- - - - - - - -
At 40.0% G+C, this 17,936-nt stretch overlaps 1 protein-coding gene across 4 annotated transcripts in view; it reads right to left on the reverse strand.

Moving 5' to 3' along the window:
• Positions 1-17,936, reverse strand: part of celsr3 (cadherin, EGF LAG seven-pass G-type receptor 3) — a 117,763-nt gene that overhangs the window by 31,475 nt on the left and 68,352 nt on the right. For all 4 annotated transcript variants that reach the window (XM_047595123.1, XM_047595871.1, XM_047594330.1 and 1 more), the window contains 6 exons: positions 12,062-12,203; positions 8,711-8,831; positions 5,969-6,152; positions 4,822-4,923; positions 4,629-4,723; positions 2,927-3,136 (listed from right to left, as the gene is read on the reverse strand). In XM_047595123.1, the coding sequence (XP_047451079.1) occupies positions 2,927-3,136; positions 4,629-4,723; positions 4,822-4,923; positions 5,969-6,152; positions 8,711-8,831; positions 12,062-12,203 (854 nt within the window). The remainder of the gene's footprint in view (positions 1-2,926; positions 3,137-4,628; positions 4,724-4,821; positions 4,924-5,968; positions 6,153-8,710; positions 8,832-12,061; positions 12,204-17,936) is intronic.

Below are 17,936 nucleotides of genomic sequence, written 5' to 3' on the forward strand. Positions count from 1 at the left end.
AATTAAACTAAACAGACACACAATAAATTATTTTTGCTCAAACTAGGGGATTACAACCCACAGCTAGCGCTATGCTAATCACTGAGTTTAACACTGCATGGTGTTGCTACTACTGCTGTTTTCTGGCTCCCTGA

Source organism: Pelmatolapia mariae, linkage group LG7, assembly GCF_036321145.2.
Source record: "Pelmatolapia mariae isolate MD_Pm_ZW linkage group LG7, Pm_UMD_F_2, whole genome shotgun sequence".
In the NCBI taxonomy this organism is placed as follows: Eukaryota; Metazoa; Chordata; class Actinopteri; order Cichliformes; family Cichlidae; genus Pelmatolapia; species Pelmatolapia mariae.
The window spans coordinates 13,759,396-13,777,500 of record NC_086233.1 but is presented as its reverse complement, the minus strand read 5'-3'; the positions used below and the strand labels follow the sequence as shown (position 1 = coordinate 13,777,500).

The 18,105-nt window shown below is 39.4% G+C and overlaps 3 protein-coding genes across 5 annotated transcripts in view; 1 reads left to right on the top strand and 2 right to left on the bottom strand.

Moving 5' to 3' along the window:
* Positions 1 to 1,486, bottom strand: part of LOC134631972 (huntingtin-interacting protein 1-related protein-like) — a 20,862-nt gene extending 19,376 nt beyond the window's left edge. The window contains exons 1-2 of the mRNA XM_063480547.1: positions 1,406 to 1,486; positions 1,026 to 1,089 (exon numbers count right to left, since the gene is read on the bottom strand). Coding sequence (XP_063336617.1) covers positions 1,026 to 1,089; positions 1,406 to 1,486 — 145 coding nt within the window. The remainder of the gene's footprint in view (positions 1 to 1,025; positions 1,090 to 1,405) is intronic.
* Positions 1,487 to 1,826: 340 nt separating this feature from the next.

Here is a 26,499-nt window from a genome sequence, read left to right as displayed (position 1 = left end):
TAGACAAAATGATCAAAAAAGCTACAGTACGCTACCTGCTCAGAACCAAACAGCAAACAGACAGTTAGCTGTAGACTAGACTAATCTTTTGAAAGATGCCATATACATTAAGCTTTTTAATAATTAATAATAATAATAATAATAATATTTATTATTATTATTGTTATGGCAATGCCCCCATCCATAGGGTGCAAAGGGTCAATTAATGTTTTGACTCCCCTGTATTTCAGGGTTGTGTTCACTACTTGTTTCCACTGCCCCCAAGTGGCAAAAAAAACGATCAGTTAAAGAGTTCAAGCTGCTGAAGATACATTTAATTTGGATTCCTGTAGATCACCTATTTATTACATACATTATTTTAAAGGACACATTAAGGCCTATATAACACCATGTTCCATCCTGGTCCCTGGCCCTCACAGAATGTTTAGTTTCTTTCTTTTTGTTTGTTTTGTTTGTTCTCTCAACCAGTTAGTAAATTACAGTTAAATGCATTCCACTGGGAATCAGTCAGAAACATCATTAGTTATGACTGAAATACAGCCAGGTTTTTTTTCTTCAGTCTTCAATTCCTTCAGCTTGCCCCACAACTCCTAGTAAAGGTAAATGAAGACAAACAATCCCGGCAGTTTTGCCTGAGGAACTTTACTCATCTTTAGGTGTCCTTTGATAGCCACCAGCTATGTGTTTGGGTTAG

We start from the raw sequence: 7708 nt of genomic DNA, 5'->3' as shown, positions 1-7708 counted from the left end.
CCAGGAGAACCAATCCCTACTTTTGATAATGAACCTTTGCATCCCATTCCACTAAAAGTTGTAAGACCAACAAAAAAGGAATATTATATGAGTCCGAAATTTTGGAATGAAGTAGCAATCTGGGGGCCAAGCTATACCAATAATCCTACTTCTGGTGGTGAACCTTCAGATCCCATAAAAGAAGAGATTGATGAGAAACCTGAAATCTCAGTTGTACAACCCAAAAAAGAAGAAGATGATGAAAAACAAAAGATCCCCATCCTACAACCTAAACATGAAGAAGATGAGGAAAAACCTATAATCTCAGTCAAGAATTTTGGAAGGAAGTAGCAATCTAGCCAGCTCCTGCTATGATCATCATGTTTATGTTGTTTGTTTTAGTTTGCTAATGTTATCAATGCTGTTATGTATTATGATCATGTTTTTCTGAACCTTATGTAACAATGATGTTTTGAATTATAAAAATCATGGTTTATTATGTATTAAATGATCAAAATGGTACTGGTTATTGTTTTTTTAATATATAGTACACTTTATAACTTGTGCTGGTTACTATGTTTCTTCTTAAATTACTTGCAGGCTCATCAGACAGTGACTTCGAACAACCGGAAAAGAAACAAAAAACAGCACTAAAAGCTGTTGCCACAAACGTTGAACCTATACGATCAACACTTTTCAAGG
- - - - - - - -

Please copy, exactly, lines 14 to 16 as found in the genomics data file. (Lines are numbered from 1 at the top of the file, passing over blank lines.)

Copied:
Here is a 26,499-nt window from a genome sequence, read left to right as displayed (position 1 = left end):
TAGACAAAATGATCAAAAAAGCTACAGTACGCTACCTGCTCAGAACCAAACAGCAAACAGACAGTTAGCTGTAGACTAGACTAATCTTTTGAAAGATGCCATATACATTAAGCTTTTTAATAATTAATAATAATAATAATAATAATATTTATTATTATTATTGTTATGGCAATGCCCCCATCCATAGGGTGCAAAGGGTCAATTAATGTTTTGACTCCCCTGTATTTCAGGGTTGTGTTCACTACTTGTTTCCACTGCCCCCAAGTGGCAAAAAAAACGATCAGTTAAAGAGTTCAAGCTGCTGAAGATACATTTAATTTGGATTCCTGTAGATCACCTATTTATTACATACATTATTTTAAAGGACACATTAAGGCCTATATAACACCATGTTCCATCCTGGTCCCTGGCCCTCACAGAATGTTTAGTTTCTTTCTTTTTGTTTGTTTTGTTTGTTCTCTCAACCAGTTAGTAAATTACAGTTAAATGCATTCCACTGGGAATCAGTCAGAAACATCATTAGTTATGACTGAAATACAGCCAGGTTTTTTTTCTTCAGTCTTCAATTCCTTCAGCTTGCCCCACAACTCCTAGTAAAGGTAAATGAAGACAAACAATCCCGGCAGTTTTGCCTGAGGAACTTTACTCATCTTTAGGTGTCCTTTGATAGCCACCAGCTATGTGTTTGGGTTAG

We start from the raw sequence: 7708 nt of genomic DNA, 5'->3' as shown, positions 1-7708 counted from the left end.